Digital transformation is reshaping the energy industry

December 14, 2017

The digital revolution is coming to the power industry. Renewables, distributed generation, and smart grids demand new capabilities and are triggering new business models and regulatory frameworks. Data collection and exchange are growing exponentially, creating digital threats but also valuable opportunities. The competition for customers is shifting to the online channel; the Internet of Things promises new product and management options. Entrants from the digital economy are disrupting the industrial landscape, while governments and regulatory bodies seek to encourage smarter measuring systems and greener standards for generation and consumption.

Improving productivity and efficiency

Digital opportunities to improve operations and increase flexibility are available throughout the value chain (Exhibit 2). Conservative estimates supported by analysis of real-life cases suggest that digital optimization can boost profitability by 20 to 30 percent. Utilities can realize most of this potential by three means: smart meters and the smart grid, digital productivity tools for employees, and automation of back-office processes.

Smart meters and the smart grid. These innovations form the foundation of the digital utility, supplying the massive volumes of data that are its lifeblood. For utilities invested in the right analytics capabilities, they enable data-based analyses, planning, and diagnostics. Smart grids are more efficient and less capital intense, allowing for predictive maintenance and better asset health. Smart meters are a requirement for the advanced credit and collections algorithms that can identify which customers will need help to avoid default. The array of means used to better analyze existing information ranges from local diagnostic tools to highly complex planning instruments. With such tools, utilities can optimize staffing levels at power plants and manage the intricate energy terrain of renewable and conventional sources, trading options, and patterns in demand.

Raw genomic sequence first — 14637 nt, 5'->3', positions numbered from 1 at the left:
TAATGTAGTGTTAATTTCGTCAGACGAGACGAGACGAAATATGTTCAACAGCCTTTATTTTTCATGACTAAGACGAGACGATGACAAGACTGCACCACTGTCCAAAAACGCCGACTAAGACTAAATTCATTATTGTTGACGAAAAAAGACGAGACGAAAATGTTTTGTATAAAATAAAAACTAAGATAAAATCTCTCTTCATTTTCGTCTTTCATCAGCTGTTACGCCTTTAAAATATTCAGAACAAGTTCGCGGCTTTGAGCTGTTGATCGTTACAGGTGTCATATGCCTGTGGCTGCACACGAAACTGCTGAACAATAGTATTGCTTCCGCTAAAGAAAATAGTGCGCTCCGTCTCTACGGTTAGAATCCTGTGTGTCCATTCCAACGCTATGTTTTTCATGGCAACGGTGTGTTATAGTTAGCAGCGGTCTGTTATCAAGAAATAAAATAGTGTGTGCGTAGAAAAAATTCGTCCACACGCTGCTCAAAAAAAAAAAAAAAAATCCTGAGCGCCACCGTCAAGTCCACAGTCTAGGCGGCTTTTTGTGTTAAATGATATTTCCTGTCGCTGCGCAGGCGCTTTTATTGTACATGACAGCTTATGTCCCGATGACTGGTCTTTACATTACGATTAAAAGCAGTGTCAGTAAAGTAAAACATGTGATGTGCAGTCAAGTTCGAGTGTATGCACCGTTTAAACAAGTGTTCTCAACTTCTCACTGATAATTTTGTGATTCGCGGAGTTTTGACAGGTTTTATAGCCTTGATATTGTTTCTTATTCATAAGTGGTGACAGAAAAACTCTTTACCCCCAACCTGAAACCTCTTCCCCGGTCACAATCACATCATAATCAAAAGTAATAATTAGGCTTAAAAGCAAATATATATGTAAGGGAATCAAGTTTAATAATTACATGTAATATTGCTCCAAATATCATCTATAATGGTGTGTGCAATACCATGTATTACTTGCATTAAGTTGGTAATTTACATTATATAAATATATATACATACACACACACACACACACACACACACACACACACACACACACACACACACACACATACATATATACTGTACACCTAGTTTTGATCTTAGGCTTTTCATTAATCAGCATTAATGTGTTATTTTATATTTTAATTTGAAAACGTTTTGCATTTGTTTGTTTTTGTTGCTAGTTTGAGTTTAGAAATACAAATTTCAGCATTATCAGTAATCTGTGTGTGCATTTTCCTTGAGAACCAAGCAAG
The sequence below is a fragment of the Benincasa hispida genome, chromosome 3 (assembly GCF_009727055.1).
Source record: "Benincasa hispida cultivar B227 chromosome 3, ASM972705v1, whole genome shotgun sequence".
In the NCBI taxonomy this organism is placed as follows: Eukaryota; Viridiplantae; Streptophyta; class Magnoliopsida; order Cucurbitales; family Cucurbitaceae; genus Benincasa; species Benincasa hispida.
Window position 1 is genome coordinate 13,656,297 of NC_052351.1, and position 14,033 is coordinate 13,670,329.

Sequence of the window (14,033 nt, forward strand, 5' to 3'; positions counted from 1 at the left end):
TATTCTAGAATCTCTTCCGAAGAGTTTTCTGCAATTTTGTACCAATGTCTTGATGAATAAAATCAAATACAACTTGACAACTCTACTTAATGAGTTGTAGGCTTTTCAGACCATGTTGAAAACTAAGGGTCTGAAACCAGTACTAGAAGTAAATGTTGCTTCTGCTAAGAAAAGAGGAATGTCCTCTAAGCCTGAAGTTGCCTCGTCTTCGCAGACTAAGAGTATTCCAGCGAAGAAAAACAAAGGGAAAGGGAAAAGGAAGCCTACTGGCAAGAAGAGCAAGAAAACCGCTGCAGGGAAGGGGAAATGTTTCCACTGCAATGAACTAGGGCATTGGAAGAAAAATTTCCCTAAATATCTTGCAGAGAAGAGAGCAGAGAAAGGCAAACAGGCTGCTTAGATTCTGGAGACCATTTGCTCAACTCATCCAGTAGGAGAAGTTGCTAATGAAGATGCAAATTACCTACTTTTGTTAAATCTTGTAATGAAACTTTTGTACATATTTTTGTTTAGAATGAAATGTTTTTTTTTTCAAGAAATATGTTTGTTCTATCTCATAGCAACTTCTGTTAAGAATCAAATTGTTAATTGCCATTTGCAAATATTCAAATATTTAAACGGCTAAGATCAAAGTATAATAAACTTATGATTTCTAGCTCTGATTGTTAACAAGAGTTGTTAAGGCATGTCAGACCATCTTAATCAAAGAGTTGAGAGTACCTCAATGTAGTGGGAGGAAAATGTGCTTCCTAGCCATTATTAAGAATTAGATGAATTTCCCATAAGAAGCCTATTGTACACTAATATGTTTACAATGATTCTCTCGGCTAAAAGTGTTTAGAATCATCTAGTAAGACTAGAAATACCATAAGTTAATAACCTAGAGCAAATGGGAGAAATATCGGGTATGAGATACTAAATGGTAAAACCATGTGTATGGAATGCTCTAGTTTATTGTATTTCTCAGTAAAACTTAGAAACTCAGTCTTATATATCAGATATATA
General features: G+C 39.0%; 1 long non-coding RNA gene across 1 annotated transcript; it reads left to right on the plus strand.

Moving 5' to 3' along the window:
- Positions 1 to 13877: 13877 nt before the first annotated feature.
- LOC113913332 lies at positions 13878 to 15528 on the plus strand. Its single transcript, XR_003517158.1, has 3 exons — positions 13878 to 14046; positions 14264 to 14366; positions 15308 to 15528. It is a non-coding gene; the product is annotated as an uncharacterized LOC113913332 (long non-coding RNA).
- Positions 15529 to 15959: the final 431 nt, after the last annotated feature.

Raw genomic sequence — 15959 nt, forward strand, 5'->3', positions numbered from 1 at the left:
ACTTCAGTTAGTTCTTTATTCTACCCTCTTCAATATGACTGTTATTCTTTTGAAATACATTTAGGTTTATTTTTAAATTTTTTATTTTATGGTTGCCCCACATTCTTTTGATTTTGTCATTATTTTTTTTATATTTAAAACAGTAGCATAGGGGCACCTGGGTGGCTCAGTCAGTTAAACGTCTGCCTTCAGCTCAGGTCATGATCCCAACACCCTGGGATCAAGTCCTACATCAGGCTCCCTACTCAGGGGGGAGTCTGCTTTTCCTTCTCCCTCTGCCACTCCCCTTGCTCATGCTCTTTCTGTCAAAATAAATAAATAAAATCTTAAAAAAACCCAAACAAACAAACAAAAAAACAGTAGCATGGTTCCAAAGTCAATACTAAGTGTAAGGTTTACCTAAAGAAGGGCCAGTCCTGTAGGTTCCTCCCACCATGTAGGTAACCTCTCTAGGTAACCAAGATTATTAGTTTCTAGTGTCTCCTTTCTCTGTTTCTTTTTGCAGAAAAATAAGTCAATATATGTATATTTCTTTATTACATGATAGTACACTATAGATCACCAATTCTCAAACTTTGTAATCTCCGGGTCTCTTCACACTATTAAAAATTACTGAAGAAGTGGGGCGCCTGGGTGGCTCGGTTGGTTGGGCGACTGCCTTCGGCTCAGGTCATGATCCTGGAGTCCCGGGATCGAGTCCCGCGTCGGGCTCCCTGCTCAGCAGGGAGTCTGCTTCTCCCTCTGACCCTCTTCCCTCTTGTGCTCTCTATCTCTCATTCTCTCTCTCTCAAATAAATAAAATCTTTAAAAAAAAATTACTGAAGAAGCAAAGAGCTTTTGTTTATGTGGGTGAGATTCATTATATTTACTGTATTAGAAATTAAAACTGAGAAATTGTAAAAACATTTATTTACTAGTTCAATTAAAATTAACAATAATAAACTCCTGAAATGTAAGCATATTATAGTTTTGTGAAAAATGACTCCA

Productivity tools for employees. Mobile enablement for employees is quickly becoming a powerful productivity-boosting capability. Since smartphones provide the platform, grid companies can now digitize the core process of work management to greater effect. This means better asset management, engineering, planning, scheduling and dispatch, as well as execution and job closeout. Since the 1990s, this process has been managed through enterprise-resource-planning systems, which have generally been unwieldy—easy neither to use nor to extend to scale. With the latest digital and mobile technology, utilities can more easily incorporate all work into a single view with universal access. In Germany, one energy supplier has already successfully completed a digitization program and now applies a full tool kit to improve the productivity of its maintenance personnel. GPS and traffic information have been added to conventional route planning and management tools, which increased productive hours by 15 percent. All employees carry a diagnostic tool giving access to reference samples, root-cause analysis, and the range of available replacement parts. They can use the tool to make direct contact with experts if more complex error patterns are detected. Engineers will eventually be provided with information about potential maintenance contracts for customers.

Automation of back-office processes. Administrative processes in customer management and billing (including changes in provider, address, or product) are proliferating. Distributed generation and multiple channels are resulting in more convoluted and error-prone processes. The rewards of process standardization and automation are therefore growing. Process-efficiency opportunities are also evident in the significant variation among retail providers in cost per customer, the cost of resolving errors, and billing inquiries. In one case, a company digitized a single core process and cut process costs by 20 percent in the first year while also improving customer satisfaction. The key drivers were higher-quality data and effective process automation.


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